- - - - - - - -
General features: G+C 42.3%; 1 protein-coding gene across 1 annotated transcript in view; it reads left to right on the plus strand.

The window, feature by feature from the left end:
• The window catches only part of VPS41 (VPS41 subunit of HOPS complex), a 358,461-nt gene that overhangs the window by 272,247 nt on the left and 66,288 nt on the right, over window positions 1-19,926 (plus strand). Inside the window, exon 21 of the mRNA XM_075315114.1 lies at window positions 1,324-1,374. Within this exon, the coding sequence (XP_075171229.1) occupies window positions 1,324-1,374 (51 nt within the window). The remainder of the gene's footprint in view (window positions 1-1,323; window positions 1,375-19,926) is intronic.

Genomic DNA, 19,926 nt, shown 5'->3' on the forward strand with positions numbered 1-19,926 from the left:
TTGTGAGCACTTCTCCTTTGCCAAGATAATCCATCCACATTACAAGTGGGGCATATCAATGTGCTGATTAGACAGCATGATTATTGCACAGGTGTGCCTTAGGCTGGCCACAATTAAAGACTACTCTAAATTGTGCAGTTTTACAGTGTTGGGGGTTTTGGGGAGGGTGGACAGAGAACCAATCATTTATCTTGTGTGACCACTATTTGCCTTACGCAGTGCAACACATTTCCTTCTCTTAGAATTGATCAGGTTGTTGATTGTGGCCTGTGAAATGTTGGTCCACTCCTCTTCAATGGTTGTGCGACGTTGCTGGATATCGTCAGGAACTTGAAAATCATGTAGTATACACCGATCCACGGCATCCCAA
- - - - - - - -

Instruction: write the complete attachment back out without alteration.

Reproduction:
General features: G+C 42.3%; 1 protein-coding gene across 1 annotated transcript in view; it reads left to right on the plus strand.

The window, feature by feature from the left end:
• The window catches only part of VPS41 (VPS41 subunit of HOPS complex), a 358,461-nt gene that overhangs the window by 272,247 nt on the left and 66,288 nt on the right, over window positions 1-19,926 (plus strand). Inside the window, exon 21 of the mRNA XM_075315114.1 lies at window positions 1,324-1,374. Within this exon, the coding sequence (XP_075171229.1) occupies window positions 1,324-1,374 (51 nt within the window). The remainder of the gene's footprint in view (window positions 1-1,323; window positions 1,375-19,926) is intronic.

Genomic DNA, 19,926 nt, shown 5'->3' on the forward strand with positions numbered 1-19,926 from the left:
TTGTGAGCACTTCTCCTTTGCCAAGATAATCCATCCACATTACAAGTGGGGCATATCAATGTGCTGATTAGACAGCATGATTATTGCACAGGTGTGCCTTAGGCTGGCCACAATTAAAGACTACTCTAAATTGTGCAGTTTTACAGTGTTGGGGGTTTTGGGGAGGGTGGACAGAGAACCAATCATTTATCTTGTGTGACCACTATTTGCCTTACGCAGTGCAACACATTTCCTTCTCTTAGAATTGATCAGGTTGTTGATTGTGGCCTGTGAAATGTTGGTCCACTCCTCTTCAATGGTTGTGCGACGTTGCTGGATATCGTCAGGAACTTGAAAATCATGTAGTATACACCGATCCACGGCATCCCAA